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Forgiveness as a Positive Contributing Factor on the Mental Wellbeing of Congolese Refugees and Asylum Seekers Post-War Experience

Pride Kandemiri, University of Witwatersrand

The ongoing political violence in the Democratic republic of Congo has exposed female Congolese to traumatic events and adverse situations such as sexual violence, genocide, torture, political persecution, and the loss of loved ones, which have made them to leave their country. These traumatizing experiences negatively affect the mental wellbeing of Congolese. The study explored the impact of forgiveness on mental wellbeing among Congolese refugees and asylum seekers post war experience. 10 female Congolese refugees and asylum seekers with post war experience were interviewed through semi-structured interviews. Findings of the study showed that forgiveness resulted in improved mental wellbeing of Congolese female refugees and asylum seekers, with reduced anger, anxiety, depression, stress and rumination. These findings indicate the importance of incorporating forgiveness in mental wellbeing interventions to improve the mental wellbeing of war survivors. The study provides recommendations on how mental health practitioners can incorporate forgiveness in mental wellbeing interventions.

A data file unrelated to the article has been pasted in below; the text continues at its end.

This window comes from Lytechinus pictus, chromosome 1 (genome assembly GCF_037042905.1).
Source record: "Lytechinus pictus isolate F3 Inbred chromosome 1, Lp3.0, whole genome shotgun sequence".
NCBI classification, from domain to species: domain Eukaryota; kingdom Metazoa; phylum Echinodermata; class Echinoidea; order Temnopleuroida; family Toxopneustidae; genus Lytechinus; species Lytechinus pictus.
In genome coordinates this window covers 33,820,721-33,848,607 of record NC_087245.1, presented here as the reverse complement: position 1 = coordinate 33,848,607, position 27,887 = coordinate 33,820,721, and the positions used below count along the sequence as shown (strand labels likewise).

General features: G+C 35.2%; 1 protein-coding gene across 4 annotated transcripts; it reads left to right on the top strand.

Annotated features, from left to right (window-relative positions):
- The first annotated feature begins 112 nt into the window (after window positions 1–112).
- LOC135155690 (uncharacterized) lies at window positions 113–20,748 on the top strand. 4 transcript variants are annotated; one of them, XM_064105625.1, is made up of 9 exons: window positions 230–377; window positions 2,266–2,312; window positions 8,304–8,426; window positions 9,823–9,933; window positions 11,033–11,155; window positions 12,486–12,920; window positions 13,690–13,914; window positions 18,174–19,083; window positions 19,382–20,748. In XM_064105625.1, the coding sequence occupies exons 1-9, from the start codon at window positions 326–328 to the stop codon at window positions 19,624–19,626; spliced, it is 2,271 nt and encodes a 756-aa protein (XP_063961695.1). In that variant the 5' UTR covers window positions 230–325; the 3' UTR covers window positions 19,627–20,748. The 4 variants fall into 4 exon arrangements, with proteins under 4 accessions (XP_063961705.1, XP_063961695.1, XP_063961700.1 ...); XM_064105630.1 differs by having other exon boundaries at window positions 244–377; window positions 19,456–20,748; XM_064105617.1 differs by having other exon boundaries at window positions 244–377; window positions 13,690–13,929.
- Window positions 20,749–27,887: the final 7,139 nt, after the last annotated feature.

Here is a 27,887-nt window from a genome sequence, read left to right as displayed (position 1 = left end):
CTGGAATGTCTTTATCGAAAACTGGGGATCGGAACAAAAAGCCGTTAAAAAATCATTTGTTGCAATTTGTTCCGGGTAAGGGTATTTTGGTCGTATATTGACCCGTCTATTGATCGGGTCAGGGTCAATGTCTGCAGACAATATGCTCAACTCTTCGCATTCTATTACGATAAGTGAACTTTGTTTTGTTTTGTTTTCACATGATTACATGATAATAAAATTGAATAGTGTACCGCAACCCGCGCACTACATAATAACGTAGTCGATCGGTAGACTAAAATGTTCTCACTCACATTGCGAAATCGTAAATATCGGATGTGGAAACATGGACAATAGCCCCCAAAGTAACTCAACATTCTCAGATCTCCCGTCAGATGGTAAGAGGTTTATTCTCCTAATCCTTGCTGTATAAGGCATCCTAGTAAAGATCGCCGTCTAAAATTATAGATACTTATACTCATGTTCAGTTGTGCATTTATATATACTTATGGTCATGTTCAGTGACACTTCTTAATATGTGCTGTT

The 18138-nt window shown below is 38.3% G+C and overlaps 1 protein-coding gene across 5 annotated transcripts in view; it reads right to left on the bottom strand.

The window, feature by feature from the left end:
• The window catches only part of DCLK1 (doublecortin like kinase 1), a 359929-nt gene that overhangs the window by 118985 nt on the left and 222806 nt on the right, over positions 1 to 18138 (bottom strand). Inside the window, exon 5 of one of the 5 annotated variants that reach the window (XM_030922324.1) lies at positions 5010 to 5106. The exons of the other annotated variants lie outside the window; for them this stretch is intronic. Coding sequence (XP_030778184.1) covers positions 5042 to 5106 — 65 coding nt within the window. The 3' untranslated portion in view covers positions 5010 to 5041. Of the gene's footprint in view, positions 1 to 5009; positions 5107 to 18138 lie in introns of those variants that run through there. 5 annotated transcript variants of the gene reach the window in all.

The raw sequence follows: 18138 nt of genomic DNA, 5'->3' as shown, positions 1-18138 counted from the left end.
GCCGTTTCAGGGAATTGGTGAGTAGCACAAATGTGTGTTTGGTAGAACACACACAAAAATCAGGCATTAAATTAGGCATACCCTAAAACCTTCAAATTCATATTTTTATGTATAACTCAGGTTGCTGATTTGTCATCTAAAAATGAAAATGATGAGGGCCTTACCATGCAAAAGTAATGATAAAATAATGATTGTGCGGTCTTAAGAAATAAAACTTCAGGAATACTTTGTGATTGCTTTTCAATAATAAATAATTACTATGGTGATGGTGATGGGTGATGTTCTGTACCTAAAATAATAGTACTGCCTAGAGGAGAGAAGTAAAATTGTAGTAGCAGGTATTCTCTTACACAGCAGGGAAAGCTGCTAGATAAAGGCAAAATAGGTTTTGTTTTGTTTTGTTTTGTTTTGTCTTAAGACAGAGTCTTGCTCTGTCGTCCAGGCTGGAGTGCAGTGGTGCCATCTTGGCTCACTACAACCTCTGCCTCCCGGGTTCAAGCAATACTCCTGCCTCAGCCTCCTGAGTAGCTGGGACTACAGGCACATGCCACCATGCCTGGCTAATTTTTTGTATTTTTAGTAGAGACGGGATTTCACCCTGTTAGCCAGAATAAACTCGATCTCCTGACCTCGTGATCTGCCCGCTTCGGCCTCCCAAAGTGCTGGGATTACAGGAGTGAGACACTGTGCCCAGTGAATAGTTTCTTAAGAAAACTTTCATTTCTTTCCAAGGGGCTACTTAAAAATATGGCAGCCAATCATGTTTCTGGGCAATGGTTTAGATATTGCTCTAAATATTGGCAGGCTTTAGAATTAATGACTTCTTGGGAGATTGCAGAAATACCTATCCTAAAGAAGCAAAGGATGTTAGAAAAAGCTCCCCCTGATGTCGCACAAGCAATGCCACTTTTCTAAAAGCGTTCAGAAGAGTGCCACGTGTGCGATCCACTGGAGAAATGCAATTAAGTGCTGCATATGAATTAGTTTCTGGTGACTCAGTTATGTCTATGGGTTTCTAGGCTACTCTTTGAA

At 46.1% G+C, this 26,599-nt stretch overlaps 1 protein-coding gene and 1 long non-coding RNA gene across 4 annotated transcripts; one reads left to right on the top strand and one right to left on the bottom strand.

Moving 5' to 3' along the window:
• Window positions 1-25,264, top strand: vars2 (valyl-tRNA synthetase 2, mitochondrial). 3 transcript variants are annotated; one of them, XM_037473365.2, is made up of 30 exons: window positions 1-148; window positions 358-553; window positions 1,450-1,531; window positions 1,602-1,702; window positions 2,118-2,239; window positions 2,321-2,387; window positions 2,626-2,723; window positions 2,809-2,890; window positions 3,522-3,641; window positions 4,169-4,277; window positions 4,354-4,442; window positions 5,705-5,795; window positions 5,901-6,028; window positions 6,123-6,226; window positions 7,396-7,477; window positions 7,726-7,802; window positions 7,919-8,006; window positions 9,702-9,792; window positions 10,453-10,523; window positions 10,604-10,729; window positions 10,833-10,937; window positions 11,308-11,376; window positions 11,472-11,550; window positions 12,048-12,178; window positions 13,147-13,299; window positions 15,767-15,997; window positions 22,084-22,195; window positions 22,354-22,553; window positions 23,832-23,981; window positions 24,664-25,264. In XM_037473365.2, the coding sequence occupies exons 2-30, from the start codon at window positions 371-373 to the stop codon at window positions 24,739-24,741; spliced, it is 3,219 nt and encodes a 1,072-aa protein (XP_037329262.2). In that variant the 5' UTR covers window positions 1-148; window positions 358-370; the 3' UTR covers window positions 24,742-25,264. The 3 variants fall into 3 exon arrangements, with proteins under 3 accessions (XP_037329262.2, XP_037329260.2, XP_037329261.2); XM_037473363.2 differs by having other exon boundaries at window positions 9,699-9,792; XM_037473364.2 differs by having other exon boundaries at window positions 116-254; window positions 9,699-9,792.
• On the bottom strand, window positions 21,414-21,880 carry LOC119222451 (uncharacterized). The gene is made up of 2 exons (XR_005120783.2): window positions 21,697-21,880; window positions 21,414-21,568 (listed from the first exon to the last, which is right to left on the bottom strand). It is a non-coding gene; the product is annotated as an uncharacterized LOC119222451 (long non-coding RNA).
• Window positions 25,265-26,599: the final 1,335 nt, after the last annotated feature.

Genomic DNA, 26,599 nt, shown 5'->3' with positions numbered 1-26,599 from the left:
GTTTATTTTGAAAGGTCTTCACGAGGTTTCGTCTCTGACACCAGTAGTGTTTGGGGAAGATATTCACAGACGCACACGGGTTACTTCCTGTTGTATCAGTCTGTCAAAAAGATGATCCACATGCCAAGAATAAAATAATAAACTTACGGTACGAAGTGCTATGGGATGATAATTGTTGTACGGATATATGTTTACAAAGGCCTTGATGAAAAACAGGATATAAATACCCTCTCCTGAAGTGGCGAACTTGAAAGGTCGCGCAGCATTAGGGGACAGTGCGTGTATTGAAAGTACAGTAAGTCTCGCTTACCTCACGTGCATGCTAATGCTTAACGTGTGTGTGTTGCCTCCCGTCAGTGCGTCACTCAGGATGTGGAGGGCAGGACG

See paper.

  Presented in Session P1. Poster Session 1